A California bill that would have made the state's mandates for zero-emissions vehicle adoption stricter during the next decade was withdrawn late last week because of opposition from the oil industry, unions, and, of course, automakers, Reuters says. Assemblywoman Autumn Burke had been pushing for the California Air Resources Board (CARB) to legislate that at least 15 percent of new vehicles sold in the state would have to be emissions-free by 2025. Burke said the one-week deadline to move the bill through the legislative process was too short.

The state had already set a goal in 2012 to have 1.5 million zero-emissions vehicles on California's roads by 2025. Two years later, California began heading what's called the Multi-State ZEV Action Plan. That program, which also included Connecticut, Maryland, Massachusetts, New York, Oregon, Rhode Island and Vermont, set a goal to have a collective 3.3 million zero-emissions vehicles on those states' roads within the next decade.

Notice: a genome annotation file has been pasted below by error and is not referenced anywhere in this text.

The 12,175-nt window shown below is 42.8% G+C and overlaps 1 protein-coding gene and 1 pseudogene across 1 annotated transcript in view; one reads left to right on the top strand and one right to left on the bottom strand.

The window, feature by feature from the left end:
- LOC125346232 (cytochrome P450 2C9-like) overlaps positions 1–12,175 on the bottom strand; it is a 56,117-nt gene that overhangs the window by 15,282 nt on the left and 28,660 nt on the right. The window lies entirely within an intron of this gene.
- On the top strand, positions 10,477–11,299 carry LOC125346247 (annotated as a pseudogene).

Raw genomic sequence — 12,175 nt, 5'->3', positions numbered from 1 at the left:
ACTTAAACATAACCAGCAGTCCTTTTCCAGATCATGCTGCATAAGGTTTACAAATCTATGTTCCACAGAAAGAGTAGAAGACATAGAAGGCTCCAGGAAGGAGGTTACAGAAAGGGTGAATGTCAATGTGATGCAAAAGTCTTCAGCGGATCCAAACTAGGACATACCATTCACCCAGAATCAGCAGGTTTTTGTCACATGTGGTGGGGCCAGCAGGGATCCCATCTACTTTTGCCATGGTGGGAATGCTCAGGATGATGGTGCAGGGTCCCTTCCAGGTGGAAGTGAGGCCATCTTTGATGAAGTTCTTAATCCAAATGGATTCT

The issue with Burke was that the state's current program allowed some automakers to skirt the issue by buying zero-emissions credits instead of making the necessary cars. And she's not alone, says the San Francisco Chronicle. Tesla Motors chief Elon Musk has joined environmental groups such as the Natural Resources Defense Council in the assertion that the 1.5-million-vehicle goal for 2025 is a pipe dream. Meanwhile, Tesla's revenue from zero-emissions credits sales totaled $57 million in the first quarter, though the electric-vehicle maker didn't disclose second-quarter figures.

While California accounts for almost half of the country's plug-in vehicles, fewer than one percent of California's registered vehicles are of the plug-in variety. To that end, CARB plans to discuss potential tweaks to the state's zero-emission goals towards the end of the year.

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